The mission of the Hammond-Harwood House Association is to preserve, for public education and enjoyment, the architecturally significant Hammond-Harwood House museum and its collection of fine and decorative arts.
The house located at 19 Maryland Avenue was begun in 1774 by planter Matthias Hammond. Ardently favoring the cause for freedom, Hammond was elected to the Maryland government in 1773. He began working with architect William Buckland on plans for an elegant townhouse in Annapolis. The work was undertaken by crews of indentured artisans and enslaved men under Buckland’s direction.
Hammond never lived at the house, remaining at his plantation in Gambrills, Maryland. In the early 19th century, the mansion was home to the Pinkney and then the Loockerman families. For the first half of the 19th century, both families held enslaved men, women, and children who performed domestic work – cooking, cleaning, childcare, etc.—at the luxurious home. Loockerman descendants lived at the Hammond-Harwood House until the last surviving member died in 1924.
Through the Civil War and World War I, the house remained an enduring fixture in Maryland’s capital city. After the death of Hester Ann Harwood in the 1924, the building’s future was uncertain. St. John’s College purchased the site in 1926 and instituted a decorative arts program, the first of its kind in the country. The economic woes of the 1930s, however, forced the College to search for new owners. Finally, in 1940, the Hammond-Harwood House was purchased by the newly formed Hammond-Harwood House Association. The museum collection of fine and decorative art, the exemplary architecture, and social history of the inhabitants enslaved and free are presented through tours and programs open to the public.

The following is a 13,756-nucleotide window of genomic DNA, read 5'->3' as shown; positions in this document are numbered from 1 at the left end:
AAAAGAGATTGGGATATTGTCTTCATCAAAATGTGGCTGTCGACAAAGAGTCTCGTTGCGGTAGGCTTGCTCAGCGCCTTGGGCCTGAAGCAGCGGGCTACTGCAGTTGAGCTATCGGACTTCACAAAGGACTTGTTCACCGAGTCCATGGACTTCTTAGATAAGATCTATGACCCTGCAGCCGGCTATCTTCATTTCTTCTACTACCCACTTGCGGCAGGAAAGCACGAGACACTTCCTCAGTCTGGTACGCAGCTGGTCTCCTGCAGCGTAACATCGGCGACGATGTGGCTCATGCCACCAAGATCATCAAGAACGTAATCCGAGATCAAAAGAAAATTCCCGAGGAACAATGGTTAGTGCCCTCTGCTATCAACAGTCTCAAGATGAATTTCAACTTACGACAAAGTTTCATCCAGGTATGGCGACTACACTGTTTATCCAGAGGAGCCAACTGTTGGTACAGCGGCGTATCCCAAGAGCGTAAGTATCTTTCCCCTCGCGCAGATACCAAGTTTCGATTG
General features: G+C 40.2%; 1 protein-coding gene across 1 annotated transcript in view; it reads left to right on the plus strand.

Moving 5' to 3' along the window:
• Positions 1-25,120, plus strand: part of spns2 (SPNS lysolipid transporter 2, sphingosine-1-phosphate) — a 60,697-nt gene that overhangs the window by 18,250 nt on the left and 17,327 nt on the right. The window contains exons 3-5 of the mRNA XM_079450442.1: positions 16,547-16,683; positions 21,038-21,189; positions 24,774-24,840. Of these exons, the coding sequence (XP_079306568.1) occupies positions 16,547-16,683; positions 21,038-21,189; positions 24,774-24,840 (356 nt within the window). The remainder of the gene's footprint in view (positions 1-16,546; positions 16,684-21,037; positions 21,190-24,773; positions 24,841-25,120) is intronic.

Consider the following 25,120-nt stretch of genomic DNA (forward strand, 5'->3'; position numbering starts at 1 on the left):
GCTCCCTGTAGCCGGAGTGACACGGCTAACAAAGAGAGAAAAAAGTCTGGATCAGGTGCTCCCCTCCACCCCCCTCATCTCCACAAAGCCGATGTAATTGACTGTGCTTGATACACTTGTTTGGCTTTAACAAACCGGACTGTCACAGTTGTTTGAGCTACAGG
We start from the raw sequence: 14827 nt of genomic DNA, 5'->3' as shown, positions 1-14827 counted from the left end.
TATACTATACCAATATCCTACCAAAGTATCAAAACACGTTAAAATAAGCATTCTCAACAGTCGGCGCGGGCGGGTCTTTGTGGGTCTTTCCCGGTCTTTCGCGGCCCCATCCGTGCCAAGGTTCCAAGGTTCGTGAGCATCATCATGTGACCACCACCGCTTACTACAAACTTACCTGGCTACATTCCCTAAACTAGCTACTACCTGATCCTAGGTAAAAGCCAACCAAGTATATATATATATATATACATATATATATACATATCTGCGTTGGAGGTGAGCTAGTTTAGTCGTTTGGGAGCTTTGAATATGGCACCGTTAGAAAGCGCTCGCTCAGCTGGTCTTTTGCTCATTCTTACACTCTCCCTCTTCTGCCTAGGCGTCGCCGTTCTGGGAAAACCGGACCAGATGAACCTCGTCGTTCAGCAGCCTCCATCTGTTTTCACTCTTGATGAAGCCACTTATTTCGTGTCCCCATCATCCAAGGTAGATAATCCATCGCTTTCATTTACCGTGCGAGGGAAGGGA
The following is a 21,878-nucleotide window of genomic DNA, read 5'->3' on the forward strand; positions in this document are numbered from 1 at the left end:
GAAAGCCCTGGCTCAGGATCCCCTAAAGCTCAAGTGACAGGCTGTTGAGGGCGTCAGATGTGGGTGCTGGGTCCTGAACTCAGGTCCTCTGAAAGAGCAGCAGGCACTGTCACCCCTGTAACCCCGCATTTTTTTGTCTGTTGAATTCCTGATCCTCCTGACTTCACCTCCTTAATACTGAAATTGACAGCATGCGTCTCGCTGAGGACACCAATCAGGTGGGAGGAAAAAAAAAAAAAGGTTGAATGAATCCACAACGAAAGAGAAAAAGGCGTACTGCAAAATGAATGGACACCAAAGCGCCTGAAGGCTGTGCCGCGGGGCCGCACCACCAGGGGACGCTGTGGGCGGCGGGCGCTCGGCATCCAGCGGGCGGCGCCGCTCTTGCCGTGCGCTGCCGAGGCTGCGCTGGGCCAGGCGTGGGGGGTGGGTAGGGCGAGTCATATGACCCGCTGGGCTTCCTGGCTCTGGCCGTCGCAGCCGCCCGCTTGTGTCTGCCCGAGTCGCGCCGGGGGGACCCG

Commitment to Diversity, Equity, Inclusion, and Accessibility
The Hammond-Harwood House Association is committed to advancing equity, diversity, inclusion, and accessibility. Through our tours, programs and events, we are dedicated to presenting the site’s history clearly and without bias as the defining feature of our educational mission. In all activities and operations we are dedicated to embracing equity and non-discrimination regardless of race, religious creed, color, age, gender expression, sexual orientation, class, language, and/or ability. We continue the effort to uncover and interpret the lives of the enslaved people associated with the Hammond-Harwood House.